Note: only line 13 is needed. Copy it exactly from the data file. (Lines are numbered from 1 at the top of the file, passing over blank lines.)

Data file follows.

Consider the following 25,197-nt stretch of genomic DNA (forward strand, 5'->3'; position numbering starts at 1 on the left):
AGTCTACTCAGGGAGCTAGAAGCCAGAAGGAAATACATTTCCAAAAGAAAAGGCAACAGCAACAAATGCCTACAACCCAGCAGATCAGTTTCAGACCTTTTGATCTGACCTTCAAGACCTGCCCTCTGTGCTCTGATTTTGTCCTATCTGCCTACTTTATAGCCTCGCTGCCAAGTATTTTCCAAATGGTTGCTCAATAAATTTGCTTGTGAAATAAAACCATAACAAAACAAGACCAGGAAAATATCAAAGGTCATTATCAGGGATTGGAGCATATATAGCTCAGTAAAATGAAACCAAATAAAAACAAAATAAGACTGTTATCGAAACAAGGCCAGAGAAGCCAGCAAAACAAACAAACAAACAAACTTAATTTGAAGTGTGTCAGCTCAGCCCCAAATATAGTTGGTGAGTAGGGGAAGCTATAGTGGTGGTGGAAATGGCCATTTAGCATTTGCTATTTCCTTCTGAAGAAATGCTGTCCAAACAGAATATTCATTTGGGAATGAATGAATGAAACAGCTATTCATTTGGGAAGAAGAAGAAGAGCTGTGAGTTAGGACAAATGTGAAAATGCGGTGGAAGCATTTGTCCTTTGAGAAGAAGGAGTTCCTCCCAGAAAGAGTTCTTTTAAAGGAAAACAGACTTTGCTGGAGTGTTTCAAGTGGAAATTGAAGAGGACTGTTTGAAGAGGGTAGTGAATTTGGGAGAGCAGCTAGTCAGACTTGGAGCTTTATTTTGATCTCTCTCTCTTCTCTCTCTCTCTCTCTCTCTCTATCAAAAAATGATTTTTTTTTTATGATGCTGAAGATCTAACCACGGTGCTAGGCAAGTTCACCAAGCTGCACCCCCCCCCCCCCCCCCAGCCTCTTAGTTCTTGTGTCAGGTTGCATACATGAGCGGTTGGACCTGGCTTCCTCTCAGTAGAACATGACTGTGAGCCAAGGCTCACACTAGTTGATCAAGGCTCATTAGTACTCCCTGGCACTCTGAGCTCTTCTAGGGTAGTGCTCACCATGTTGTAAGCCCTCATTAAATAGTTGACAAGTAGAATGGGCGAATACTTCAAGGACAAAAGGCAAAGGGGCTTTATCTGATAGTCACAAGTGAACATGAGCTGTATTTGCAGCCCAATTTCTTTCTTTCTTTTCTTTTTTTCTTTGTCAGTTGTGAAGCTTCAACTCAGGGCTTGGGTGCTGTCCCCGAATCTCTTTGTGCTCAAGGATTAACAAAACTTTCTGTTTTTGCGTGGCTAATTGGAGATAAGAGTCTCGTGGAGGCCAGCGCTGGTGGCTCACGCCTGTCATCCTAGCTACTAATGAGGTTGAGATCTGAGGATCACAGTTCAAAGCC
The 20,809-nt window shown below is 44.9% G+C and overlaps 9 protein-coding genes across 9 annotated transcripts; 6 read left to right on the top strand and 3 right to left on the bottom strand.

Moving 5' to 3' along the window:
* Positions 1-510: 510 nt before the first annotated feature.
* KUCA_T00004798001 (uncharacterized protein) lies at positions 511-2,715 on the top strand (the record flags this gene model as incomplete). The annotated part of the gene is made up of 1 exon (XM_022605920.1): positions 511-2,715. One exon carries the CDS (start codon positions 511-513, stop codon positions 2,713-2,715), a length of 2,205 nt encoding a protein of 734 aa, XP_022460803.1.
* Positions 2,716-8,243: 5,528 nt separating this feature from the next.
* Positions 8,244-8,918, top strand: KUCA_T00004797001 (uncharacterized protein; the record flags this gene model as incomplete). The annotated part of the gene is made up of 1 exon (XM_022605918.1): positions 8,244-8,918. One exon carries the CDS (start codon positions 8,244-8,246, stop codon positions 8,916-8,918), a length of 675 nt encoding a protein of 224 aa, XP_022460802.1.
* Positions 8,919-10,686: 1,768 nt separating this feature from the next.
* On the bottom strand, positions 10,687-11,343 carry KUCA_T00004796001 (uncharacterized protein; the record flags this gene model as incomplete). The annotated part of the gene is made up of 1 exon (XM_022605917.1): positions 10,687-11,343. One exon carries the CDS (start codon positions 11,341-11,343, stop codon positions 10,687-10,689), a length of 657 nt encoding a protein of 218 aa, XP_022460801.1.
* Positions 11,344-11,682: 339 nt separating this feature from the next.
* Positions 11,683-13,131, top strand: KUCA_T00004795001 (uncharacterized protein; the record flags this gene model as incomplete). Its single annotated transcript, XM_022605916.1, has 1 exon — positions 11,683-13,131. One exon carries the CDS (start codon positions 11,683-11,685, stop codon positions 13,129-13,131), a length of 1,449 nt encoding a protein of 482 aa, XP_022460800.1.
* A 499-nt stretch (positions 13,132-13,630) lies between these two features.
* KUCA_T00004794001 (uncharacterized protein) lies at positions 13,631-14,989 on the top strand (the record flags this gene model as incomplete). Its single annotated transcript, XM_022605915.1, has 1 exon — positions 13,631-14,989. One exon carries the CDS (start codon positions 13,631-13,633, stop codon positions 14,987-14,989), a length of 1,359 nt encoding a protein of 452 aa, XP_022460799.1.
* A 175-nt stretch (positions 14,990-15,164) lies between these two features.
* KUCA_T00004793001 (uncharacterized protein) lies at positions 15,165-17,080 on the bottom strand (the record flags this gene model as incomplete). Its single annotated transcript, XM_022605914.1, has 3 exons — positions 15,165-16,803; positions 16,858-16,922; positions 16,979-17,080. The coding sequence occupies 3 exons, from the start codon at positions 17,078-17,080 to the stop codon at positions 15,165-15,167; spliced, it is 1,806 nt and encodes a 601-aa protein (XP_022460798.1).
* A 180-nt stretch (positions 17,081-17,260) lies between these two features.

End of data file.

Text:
* A 499-nt stretch (positions 13,132-13,630) lies between these two features.